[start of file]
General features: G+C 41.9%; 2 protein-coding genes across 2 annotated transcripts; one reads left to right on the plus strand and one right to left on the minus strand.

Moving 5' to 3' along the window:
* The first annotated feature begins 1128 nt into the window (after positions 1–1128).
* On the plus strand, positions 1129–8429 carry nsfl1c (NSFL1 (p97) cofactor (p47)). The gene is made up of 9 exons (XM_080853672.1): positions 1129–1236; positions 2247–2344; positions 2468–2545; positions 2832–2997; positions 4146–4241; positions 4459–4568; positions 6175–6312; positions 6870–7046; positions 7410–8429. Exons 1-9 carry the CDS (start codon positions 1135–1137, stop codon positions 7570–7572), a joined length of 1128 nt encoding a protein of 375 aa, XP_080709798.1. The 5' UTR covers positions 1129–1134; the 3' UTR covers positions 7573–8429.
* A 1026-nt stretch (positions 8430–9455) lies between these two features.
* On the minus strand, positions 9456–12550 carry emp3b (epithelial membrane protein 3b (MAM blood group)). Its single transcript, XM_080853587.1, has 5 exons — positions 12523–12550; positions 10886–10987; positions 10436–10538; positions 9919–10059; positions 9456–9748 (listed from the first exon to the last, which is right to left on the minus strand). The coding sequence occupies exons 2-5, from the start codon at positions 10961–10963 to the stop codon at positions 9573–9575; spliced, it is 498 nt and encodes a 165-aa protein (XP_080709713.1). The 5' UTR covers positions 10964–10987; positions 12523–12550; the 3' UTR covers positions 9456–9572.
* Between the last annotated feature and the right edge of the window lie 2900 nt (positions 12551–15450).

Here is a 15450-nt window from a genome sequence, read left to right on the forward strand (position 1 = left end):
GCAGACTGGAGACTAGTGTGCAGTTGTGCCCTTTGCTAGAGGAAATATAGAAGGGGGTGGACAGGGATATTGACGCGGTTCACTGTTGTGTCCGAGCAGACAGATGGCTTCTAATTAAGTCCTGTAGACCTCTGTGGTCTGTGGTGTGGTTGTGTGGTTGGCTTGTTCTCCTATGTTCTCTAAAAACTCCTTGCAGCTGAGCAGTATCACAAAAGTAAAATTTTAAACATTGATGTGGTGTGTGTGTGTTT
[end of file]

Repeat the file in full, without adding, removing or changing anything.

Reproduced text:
General features: G+C 41.9%; 2 protein-coding genes across 2 annotated transcripts; one reads left to right on the plus strand and one right to left on the minus strand.

Moving 5' to 3' along the window:
* The first annotated feature begins 1128 nt into the window (after positions 1–1128).
* On the plus strand, positions 1129–8429 carry nsfl1c (NSFL1 (p97) cofactor (p47)). The gene is made up of 9 exons (XM_080853672.1): positions 1129–1236; positions 2247–2344; positions 2468–2545; positions 2832–2997; positions 4146–4241; positions 4459–4568; positions 6175–6312; positions 6870–7046; positions 7410–8429. Exons 1-9 carry the CDS (start codon positions 1135–1137, stop codon positions 7570–7572), a joined length of 1128 nt encoding a protein of 375 aa, XP_080709798.1. The 5' UTR covers positions 1129–1134; the 3' UTR covers positions 7573–8429.
* A 1026-nt stretch (positions 8430–9455) lies between these two features.
* On the minus strand, positions 9456–12550 carry emp3b (epithelial membrane protein 3b (MAM blood group)). Its single transcript, XM_080853587.1, has 5 exons — positions 12523–12550; positions 10886–10987; positions 10436–10538; positions 9919–10059; positions 9456–9748 (listed from the first exon to the last, which is right to left on the minus strand). The coding sequence occupies exons 2-5, from the start codon at positions 10961–10963 to the stop codon at positions 9573–9575; spliced, it is 498 nt and encodes a 165-aa protein (XP_080709713.1). The 5' UTR covers positions 10964–10987; positions 12523–12550; the 3' UTR covers positions 9456–9572.
* Between the last annotated feature and the right edge of the window lie 2900 nt (positions 12551–15450).

Here is a 15450-nt window from a genome sequence, read left to right on the forward strand (position 1 = left end):
GCAGACTGGAGACTAGTGTGCAGTTGTGCCCTTTGCTAGAGGAAATATAGAAGGGGGTGGACAGGGATATTGACGCGGTTCACTGTTGTGTCCGAGCAGACAGATGGCTTCTAATTAAGTCCTGTAGACCTCTGTGGTCTGTGGTGTGGTTGTGTGGTTGGCTTGTTCTCCTATGTTCTCTAAAAACTCCTTGCAGCTGAGCAGTATCACAAAAGTAAAATTTTAAACATTGATGTGGTGTGTGTGTGTTT